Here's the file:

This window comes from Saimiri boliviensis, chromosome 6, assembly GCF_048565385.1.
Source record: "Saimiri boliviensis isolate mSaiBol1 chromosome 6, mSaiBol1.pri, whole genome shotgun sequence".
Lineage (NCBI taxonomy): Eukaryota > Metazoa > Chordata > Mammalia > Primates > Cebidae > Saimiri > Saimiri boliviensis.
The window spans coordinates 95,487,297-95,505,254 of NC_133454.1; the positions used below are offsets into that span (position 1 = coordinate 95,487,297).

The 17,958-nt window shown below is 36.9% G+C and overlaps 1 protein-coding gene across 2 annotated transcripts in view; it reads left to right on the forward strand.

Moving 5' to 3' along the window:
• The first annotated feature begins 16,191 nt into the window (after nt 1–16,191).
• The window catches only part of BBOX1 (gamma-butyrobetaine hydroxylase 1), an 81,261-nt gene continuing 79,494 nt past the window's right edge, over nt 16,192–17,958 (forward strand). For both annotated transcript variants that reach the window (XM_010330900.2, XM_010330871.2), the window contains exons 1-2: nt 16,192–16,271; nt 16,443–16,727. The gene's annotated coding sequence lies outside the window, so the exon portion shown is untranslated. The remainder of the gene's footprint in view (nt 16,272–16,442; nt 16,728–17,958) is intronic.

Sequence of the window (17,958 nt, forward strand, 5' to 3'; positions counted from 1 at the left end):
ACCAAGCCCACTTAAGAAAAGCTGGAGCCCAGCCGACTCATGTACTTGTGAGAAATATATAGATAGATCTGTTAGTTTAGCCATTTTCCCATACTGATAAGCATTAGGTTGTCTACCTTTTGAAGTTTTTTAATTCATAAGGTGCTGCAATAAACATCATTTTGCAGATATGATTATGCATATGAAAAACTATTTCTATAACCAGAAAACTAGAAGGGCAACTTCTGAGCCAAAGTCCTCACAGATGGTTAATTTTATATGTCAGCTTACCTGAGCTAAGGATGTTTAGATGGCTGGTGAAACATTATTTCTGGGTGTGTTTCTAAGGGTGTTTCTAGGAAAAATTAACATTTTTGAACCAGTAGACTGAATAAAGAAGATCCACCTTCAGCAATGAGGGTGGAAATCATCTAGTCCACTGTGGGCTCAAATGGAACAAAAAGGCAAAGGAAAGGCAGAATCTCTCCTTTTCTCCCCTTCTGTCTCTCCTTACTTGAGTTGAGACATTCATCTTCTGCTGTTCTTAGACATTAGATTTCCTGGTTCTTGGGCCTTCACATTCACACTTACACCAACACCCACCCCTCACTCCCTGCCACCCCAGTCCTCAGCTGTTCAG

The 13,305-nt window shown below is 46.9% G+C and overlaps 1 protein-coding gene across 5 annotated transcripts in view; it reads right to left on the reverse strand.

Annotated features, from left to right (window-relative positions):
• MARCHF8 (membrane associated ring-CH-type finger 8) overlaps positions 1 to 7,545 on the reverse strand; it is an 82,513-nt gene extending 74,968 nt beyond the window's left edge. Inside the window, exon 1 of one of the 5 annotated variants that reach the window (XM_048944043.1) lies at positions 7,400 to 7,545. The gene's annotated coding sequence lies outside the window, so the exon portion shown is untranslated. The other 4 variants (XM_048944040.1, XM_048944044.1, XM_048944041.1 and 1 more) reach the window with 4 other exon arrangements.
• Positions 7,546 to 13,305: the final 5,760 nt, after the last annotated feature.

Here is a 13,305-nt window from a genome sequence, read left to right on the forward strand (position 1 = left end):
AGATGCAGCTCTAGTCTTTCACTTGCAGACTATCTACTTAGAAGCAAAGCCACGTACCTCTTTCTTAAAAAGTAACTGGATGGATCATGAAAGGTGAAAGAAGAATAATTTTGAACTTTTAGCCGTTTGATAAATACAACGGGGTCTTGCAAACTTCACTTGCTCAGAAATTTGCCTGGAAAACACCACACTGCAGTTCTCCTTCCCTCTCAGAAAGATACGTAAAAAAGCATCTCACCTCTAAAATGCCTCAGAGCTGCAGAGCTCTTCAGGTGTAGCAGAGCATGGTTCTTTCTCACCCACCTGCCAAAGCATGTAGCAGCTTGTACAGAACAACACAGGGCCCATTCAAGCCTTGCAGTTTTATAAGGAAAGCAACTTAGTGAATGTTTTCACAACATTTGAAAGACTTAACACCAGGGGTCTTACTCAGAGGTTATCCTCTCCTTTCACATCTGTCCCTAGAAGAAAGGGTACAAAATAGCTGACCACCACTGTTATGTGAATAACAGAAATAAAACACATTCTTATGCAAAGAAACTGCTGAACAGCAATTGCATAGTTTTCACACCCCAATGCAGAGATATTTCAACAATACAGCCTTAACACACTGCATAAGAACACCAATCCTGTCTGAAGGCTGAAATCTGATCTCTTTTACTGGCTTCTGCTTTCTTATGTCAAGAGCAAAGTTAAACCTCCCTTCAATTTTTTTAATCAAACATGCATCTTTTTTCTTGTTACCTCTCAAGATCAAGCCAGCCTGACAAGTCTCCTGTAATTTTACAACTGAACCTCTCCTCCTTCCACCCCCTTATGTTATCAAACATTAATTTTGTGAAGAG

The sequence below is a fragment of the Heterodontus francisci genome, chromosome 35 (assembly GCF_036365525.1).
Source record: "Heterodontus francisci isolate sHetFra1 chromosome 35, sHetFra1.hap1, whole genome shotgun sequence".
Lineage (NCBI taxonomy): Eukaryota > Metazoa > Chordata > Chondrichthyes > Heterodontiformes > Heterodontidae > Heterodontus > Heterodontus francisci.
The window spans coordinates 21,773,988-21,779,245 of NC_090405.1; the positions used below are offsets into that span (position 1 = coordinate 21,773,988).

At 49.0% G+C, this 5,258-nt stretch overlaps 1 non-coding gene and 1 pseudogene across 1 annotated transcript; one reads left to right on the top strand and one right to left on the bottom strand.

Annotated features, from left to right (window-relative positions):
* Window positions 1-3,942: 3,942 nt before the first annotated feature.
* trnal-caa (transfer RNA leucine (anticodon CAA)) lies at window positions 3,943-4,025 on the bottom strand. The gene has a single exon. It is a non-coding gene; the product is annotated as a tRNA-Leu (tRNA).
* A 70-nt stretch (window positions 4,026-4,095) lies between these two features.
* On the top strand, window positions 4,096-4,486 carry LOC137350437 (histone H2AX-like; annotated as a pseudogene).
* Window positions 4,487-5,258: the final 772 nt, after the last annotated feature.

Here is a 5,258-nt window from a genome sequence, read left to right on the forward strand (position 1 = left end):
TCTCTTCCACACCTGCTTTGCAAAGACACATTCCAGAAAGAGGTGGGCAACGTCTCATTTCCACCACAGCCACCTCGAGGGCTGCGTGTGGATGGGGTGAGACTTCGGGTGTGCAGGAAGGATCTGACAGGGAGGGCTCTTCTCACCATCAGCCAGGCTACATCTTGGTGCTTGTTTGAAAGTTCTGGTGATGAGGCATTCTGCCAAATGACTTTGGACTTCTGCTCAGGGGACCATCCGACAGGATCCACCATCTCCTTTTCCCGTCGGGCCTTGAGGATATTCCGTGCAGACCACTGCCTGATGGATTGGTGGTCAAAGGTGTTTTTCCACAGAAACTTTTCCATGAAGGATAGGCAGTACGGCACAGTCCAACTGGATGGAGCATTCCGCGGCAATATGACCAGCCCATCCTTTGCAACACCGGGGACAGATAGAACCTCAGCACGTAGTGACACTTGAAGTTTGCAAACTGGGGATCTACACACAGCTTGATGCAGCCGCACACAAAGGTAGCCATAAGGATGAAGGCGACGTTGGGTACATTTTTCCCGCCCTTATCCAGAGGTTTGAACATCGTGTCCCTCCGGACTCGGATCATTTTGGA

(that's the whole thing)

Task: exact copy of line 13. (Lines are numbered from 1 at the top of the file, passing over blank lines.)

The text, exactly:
• MARCHF8 (membrane associated ring-CH-type finger 8) overlaps positions 1 to 7,545 on the reverse strand; it is an 82,513-nt gene extending 74,968 nt beyond the window's left edge. Inside the window, exon 1 of one of the 5 annotated variants that reach the window (XM_048944043.1) lies at positions 7,400 to 7,545. The gene's annotated coding sequence lies outside the window, so the exon portion shown is untranslated. The other 4 variants (XM_048944040.1, XM_048944044.1, XM_048944041.1 and 1 more) reach the window with 4 other exon arrangements.